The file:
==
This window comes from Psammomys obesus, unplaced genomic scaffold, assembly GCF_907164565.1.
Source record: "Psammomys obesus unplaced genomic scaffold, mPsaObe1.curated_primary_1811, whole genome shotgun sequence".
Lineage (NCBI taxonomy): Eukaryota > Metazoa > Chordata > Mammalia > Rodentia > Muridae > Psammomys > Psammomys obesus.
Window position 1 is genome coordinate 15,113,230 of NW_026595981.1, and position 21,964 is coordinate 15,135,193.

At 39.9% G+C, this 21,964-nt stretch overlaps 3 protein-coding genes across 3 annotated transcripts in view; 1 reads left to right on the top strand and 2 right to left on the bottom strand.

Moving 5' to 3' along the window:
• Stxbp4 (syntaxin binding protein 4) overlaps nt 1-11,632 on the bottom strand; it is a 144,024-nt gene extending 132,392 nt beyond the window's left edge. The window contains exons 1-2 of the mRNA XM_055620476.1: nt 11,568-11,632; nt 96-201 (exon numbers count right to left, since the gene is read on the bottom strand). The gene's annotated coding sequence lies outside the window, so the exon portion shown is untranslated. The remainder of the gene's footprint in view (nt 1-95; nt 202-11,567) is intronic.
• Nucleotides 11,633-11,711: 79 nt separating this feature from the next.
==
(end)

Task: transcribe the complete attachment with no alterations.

This window comes from Psammomys obesus, unplaced genomic scaffold, assembly GCF_907164565.1.
Source record: "Psammomys obesus unplaced genomic scaffold, mPsaObe1.curated_primary_1811, whole genome shotgun sequence".
Lineage (NCBI taxonomy): Eukaryota > Metazoa > Chordata > Mammalia > Rodentia > Muridae > Psammomys > Psammomys obesus.
Window position 1 is genome coordinate 15,113,230 of NW_026595981.1, and position 21,964 is coordinate 15,135,193.

At 39.9% G+C, this 21,964-nt stretch overlaps 3 protein-coding genes across 3 annotated transcripts in view; 1 reads left to right on the top strand and 2 right to left on the bottom strand.

Moving 5' to 3' along the window:
• Stxbp4 (syntaxin binding protein 4) overlaps nt 1-11,632 on the bottom strand; it is a 144,024-nt gene extending 132,392 nt beyond the window's left edge. The window contains exons 1-2 of the mRNA XM_055620476.1: nt 11,568-11,632; nt 96-201 (exon numbers count right to left, since the gene is read on the bottom strand). The gene's annotated coding sequence lies outside the window, so the exon portion shown is untranslated. The remainder of the gene's footprint in view (nt 1-95; nt 202-11,567) is intronic.
• Nucleotides 11,633-11,711: 79 nt separating this feature from the next.